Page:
Jon was a man of unlimited potential. On the bike he was becoming unstoppable. He was so strong that even after 180 miles he couldn’t keep himself from going off the front of our peloton time and time again at the Camino Real Double Century. On our last ride together, the FDR, we approached a cyclist who had passed us on Crest and was running out of gas. “Let’s come up on him slowly, then step on the gas and drop him,” I said.

“Let’s just go now,” was Jon’s reply. And then he dropped us both.

Jon wasn’t just strong, either. He was kind. After the last bro ride, we sat on our top tubes for 10 minutes outside his apartment while he gently encouraged Bader to ride hard, but also to ride more safely and obey the rules of the peloton.

Off the bike He was a prodigious success. He was a founding member of the Rubicon Project, a tech startup that made it big. He just left to found another start up company that had already secured several million in investments.

Perhaps most impressively, Jon had invented his own photosharing app, nearly at the beta testing stage, that allows users to automatically share photos with friends nearby via bluetooth. We mused how useful an app like that would be on our rides.

More than anything, Jon loved his family. He spoke of his sisters and mother and wife with compassion, understanding, and a clear desire to protect them.

No one was more proud to be Orange. He wore our kit with honor and distinction and guts and a smile. He embodied our club’s only rule: Don’t be a dick.

Jonathan Tansavatdi was a beautiful human being that paid the ultimate price for living his dream every day. He was a hardman of the road, and he was my brother. He leaves this life aged only 29 years, but I will carry him in my heart and on my bike for the rest of my life.

Rest In Peace, brother. May a tailwind carry your soul to eternity.

Matt Miller

It’s all about the bike

March 9, 2016 § 14 Comments

Today there were no plans for cycling. Nor are we in the South Bay. (This meets Blogbot 4.5.7 system requirements to mention “cycling” or “South Bay” in order to generate today’s machine-written post.)

There were, however, plans to test the breakfast buffet, which had stir-fried vegetables, dim sum, baked sweet potato, curry & rice, bamboo shoots, and the best Oolong tea I’ve ever imagined.

Note: After careful observation I’ve concluded that the Chinese are somewhat expert at tea. Possible business/import opportunity here?

We were late for breakfast, which opened at 6:30 AM, arriving at 6:31-ish. After my second trip through the buffet I realized that this was going to wreck my diet for master’s states the week after we return, so I abandoned the Chinese buffet and ordered eggs Benedict and a waffle off the menu.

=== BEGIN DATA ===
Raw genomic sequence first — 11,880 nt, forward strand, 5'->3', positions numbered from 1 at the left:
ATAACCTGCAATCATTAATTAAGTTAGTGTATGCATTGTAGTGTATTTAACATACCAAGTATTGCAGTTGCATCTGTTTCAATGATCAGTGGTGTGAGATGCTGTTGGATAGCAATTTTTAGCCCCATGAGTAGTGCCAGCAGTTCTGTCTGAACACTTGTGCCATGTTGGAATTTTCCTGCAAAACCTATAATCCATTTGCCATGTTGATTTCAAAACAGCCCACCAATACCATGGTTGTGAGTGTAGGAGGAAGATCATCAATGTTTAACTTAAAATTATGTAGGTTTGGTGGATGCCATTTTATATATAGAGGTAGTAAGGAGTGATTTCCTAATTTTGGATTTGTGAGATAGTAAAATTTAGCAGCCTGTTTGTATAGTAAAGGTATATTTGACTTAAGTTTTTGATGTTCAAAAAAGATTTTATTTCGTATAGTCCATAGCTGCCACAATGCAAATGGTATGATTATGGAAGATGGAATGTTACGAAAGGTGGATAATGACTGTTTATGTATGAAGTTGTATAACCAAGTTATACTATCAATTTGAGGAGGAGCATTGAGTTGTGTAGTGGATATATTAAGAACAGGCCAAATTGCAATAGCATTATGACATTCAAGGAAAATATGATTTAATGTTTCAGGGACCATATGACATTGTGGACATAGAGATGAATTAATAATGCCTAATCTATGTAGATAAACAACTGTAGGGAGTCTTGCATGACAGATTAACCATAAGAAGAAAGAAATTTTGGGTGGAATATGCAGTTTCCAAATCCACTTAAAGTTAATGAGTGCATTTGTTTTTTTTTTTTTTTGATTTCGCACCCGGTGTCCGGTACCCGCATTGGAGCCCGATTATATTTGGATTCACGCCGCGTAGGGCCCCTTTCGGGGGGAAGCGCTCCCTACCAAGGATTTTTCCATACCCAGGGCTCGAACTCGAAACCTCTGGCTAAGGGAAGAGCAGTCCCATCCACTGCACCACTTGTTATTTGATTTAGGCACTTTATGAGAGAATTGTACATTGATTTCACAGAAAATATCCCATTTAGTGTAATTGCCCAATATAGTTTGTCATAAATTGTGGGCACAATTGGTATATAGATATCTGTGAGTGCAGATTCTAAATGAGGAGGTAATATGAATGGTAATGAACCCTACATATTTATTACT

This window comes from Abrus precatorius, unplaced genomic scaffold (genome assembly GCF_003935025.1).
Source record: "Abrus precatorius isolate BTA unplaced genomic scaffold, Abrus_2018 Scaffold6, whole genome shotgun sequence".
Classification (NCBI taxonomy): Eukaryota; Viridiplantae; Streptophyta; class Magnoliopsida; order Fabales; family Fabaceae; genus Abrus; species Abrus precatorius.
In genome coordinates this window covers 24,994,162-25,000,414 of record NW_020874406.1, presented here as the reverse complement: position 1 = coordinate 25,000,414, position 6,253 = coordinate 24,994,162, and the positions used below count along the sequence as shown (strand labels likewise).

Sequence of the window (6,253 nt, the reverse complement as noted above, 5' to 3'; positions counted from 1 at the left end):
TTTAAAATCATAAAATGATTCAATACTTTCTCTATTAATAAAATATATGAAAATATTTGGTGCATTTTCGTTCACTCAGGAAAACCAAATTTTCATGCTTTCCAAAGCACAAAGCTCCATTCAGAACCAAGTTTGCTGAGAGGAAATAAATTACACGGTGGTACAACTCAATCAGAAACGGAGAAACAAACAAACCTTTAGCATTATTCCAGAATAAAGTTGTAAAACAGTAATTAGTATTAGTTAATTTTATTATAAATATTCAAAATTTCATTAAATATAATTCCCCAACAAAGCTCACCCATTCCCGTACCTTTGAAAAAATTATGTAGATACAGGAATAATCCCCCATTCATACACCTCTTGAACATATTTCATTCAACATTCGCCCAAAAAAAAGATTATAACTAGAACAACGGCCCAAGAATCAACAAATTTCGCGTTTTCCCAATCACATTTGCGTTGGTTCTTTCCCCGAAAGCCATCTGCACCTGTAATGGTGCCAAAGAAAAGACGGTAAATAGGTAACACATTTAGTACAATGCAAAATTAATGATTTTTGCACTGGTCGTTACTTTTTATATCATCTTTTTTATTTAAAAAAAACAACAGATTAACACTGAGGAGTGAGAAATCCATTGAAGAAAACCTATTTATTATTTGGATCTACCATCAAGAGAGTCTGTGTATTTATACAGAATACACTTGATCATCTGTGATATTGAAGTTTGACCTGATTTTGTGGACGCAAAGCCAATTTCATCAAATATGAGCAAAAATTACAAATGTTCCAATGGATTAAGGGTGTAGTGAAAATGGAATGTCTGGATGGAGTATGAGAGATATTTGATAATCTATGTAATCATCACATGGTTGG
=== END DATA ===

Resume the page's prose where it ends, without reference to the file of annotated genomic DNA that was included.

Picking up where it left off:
Mrs. WM looked askance. “Your tummy onna poppin’ your top button if you keep onna food shovel.”

“We’ll walk it off,” I said.

Mrs. WM took out her calculator. “What are you doing?” I asked. “There’s no tipping. It’s not even a place in China.”

“Thirty-five miles,” she said.

“Thirty-five miles to where?”

“To your skinny. Thatsa how far you gotta walkin’ today to lose one pound. And the way you onna eatin’ breakfast like starvin’ blogger you got two new tummy pounds my guessin’. So 70 miles walkin’ today. I’m onna taxi though.”

We left the hotel and it was a gorgeous morning and we started tripping. There are 3 to 12-inch drop-offs and step-ups along the sidewalks every fifty feet or so which either keeps you on your toes or puts you on your ass.

To get to the other side of the station we took an underground passageway reeking of piss and the refuge of a few bums on cardboard mats. One guy had shit his pants and rolled over in some old chicken bones and curry and seemed to be getting a pretty solid sleep or was dead or both.

I gave $50 NTD to a beggar and felt like a Rockefeller even though it was only about $1.50 USD.

We walked over to an old fort and strolled the grounds which were alive with birds. I got spotted dove, red collared dove, and black-vented bulbul, three outrageously beautiful birds. There were a couple of other obviously common birds I couldn’t identify, one with a striped breast and the most amazing red eyes I’ve ever seen not at a Grateful Dead concert.

It rained on us but we didn’t care, stopping at a tea shop and again enjoying this tea thing. I’m really starting to think that Westerners might like it.

Mrs. WM was super impressed when I ordered tea and we got coffee. “Your Chinese gettin’ better,” she said. “Lady knew you talkin’ Chinese anyway.”